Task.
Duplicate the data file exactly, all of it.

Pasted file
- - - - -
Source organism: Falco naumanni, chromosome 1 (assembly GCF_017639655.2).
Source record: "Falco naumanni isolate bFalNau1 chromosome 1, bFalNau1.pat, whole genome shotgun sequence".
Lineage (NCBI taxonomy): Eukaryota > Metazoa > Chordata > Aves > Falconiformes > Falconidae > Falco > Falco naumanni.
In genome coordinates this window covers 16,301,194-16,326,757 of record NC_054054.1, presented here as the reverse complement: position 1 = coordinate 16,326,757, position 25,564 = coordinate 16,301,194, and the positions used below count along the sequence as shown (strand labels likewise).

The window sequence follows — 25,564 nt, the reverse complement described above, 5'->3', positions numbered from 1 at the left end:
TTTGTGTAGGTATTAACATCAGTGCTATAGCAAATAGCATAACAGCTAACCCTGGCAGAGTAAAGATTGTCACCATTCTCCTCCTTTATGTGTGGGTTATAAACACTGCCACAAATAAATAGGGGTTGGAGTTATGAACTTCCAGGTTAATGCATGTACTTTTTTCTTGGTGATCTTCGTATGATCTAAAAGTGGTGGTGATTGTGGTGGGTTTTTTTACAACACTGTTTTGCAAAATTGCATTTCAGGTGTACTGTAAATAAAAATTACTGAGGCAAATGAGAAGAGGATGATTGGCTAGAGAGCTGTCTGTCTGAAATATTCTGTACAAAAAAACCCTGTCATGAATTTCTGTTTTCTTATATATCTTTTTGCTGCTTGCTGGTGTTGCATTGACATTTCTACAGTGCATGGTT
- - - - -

Source organism: Falco naumanni, chromosome 1 (assembly GCF_017639655.2).
Source record: "Falco naumanni isolate bFalNau1 chromosome 1, bFalNau1.pat, whole genome shotgun sequence".
Lineage (NCBI taxonomy): Eukaryota > Metazoa > Chordata > Aves > Falconiformes > Falconidae > Falco > Falco naumanni.
In genome coordinates this window covers 16,301,194-16,326,757 of record NC_054054.1, presented here as the reverse complement: position 1 = coordinate 16,326,757, position 25,564 = coordinate 16,301,194, and the positions used below count along the sequence as shown (strand labels likewise).

The window sequence follows — 25,564 nt, the reverse complement described above, 5'->3', positions numbered from 1 at the left end:
TTTGTGTAGGTATTAACATCAGTGCTATAGCAAATAGCATAACAGCTAACCCTGGCAGAGTAAAGATTGTCACCATTCTCCTCCTTTATGTGTGGGTTATAAACACTGCCACAAATAAATAGGGGTTGGAGTTATGAACTTCCAGGTTAATGCATGTACTTTTTTCTTGGTGATCTTCGTATGATCTAAAAGTGGTGGTGATTGTGGTGGGTTTTTTTACAACACTGTTTTGCAAAATTGCATTTCAGGTGTACTGTAAATAAAAATTACTGAGGCAAATGAGAAGAGGATGATTGGCTAGAGAGCTGTCTGTCTGAAATATTCTGTACAAAAAAACCCTGTCATGAATTTCTGTTTTCTTATATATCTTTTTGCTGCTTGCTGGTGTTGCATTGACATTTCTACAGTGCATGGTT